1972: An F3 tornado, touched down at a marina on the Oregon side of the Columbia River, and then tore through Vancouver, Washington. The tornado killed six people, injuring 300 others, and causing more than five million dollars damage. It was the deadliest tornado of the year and the worst of record for Washington.
1890: The middle Mississippi Valley saw a major tornado outbreak on this day with 24, estimated F2 or greater tornadoes impacting the area. At least 146 people were killed by tornadoes. The most notable of the tornadoes was an estimated F4 that carved a path from the Parkland neighborhood to Crescent Hill in Louisville, Kentucky. This tornado destroyed 766 buildings and killed an estimated 76 to 120 people. Most of the deaths occurred when the Falls City Hall collapsed.
1931: A blizzard struck western Kansas and adjoining states on March 26-27th was called the “worst since January 1888”. Twenty children, ages seven to fourteen, were stranded in a makeshift school bus for 33 hours during this blizzard.
1946: Winnipeg, Manitoba Canada thawed out as the mercury soared to 74 degrees, their warmest March temperature on record.
1964: Great Alaskan earthquake left at least 100 dead in Anchorage, Alaska. The magnitude 9.2 quake is the largest in US history and the second strongest worldwide. Waves reached 103 feet above the low – tide mark.
1980: “On March 27, 1980, there is an explosion from the summit of Mount St. Helens, the first in 123 years. KGW (radio) has a plane in the air, and reporter Mike Beard gives his report, “the summit is oddly dark. As we draw near I see a crater two hundred feet across—a hole in the ice, black ash around it. It is clearly new.” By the end of the day on March 28, 1980, there are at least 12 additional explosions, with columns of steam and ash (phreatic eruptions) reaching nearly 10,000 feet above the volcano. A second crater forms to the west of the first and is visible on the morning of the 29th. Steam and ash mainly vent from this new crater.”
1994: The Southeastern Palm Sunday Tornado Outbreak occurred on this date. What began as a peaceful Palm Sunday quickly changed to a historic day in weather history when a powerful tornado ripped through southern Alabama and Georgia. By the time the storm was over, 22 people were dead, and 92 were injured. The F4 tornado cut a 50-mile path from Ragland in St. Clair, County Alabama to the Georgia line. The storm touched down near Ragland at 10:51 am. The storm struck Ohatchee than roared across northeastern Calhoun County, passing near Piedmont and hitting Goshen in Cherokee County. The most disastrous damage occurred at Goshen, where the twister struck the Goshen United Methodist Church at11:37 am. 20 people were killed at the church, which did not hear the tornado warning issued 10 minutes earlier by the National Weather Service in Birmingham. A tornado watch had been issued at 9:30 am. Following the tornadoes, Vice President Al Gore pledged to extend NOAA Weatheradio coverage into the areas affected by the twisters, which had previously been unable to receive the alarm signals.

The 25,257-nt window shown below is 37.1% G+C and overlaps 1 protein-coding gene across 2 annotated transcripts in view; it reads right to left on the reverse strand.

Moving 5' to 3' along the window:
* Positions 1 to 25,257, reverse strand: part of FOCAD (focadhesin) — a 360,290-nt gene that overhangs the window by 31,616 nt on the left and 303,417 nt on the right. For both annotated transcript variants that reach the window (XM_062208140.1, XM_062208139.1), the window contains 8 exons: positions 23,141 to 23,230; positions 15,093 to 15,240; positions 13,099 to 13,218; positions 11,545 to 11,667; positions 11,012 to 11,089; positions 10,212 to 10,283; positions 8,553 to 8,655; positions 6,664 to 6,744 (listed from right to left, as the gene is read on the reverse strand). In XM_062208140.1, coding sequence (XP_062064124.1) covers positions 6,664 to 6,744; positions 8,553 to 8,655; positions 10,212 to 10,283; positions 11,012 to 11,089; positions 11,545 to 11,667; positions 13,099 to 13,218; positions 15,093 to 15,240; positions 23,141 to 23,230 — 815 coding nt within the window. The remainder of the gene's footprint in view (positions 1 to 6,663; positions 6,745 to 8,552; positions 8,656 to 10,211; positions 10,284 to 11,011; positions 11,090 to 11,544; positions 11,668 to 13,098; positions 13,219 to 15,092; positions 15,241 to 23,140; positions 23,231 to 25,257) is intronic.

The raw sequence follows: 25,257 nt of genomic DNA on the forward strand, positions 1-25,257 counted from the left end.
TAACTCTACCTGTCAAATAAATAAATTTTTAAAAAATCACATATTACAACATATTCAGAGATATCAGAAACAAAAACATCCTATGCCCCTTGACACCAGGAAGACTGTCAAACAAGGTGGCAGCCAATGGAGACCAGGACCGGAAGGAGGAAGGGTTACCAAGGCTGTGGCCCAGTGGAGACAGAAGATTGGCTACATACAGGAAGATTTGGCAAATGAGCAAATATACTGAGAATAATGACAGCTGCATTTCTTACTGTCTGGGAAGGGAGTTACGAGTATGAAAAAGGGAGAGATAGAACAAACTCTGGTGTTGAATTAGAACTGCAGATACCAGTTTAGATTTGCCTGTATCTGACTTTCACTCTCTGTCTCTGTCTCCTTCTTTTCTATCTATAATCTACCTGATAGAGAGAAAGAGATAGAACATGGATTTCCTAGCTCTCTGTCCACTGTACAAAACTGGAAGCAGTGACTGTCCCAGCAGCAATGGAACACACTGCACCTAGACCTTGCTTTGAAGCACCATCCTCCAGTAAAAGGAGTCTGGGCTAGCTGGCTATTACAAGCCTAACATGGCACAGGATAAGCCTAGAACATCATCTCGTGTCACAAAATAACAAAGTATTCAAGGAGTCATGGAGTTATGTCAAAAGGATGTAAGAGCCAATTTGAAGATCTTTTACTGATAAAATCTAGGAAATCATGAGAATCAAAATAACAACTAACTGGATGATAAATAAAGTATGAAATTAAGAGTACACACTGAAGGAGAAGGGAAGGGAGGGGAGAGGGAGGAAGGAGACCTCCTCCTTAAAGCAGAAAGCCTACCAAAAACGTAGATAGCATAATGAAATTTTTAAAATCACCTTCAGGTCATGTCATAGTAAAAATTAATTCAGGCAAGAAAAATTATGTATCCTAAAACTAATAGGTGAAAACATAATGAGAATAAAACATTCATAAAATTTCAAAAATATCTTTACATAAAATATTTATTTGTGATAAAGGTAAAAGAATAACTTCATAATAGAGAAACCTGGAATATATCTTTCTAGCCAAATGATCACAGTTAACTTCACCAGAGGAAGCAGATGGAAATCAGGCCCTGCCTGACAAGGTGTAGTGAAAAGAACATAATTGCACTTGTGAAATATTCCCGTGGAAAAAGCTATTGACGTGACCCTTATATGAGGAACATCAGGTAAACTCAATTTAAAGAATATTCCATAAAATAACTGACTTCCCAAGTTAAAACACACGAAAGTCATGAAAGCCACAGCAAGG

1784: Ice floes were spotted in the Gulf of Mexico after passing out of the Mississippi River in February 1784. Ice blocked the river at New Orleans, Louisiana. The ice in New Orleans is one of two times that this occurred, the other during the Great Arctic Outbreak of 1899. The eruption of Laki in Iceland from June 8, 1783, through February 7, 1784, is the likely cause for the severe winter of 1783 to 1784.
1899: More from the bitter cold outbreak of 1899. Texas and the Eastern Plains experienced their coldest morning of modern record. The mercury dipped to 8 degrees below zero at Fort Worth, Texas and 22 degrees below zero at Kansas City, Missouri. The temperature at Camp Clarke, Nebraska plunged to 47 degrees below zero to establish a record for the state. The all-time record low for Oklahoma City was set. The mercury fell to a frigid 17 degrees below zero and broke the previous record low of 12 below zero, which was set on the previous day. In the eastern U.S., Washington D.C. hit 15 degrees below zero, while Charleston SC received a record four inches of snow. Snow was reported in Fort Myers, Tampa, and Tallahassee in Florida.
1958: Snow blanketed northern Florida, with Tallahassee reporting a record 2.8 inches. A ship in the Gulf of Mexico, 25 miles south of Fort Morgan Alabama, reported zero visibility in heavy snow on the afternoon of the 12th.
1917: A tornado with estimated F3 damage cut a 15-mile path and struck a school at Vireton in Pittsburg County, Oklahoma, killing 16 people. It ranks as the 4th worst school tornado disaster in U.S. history.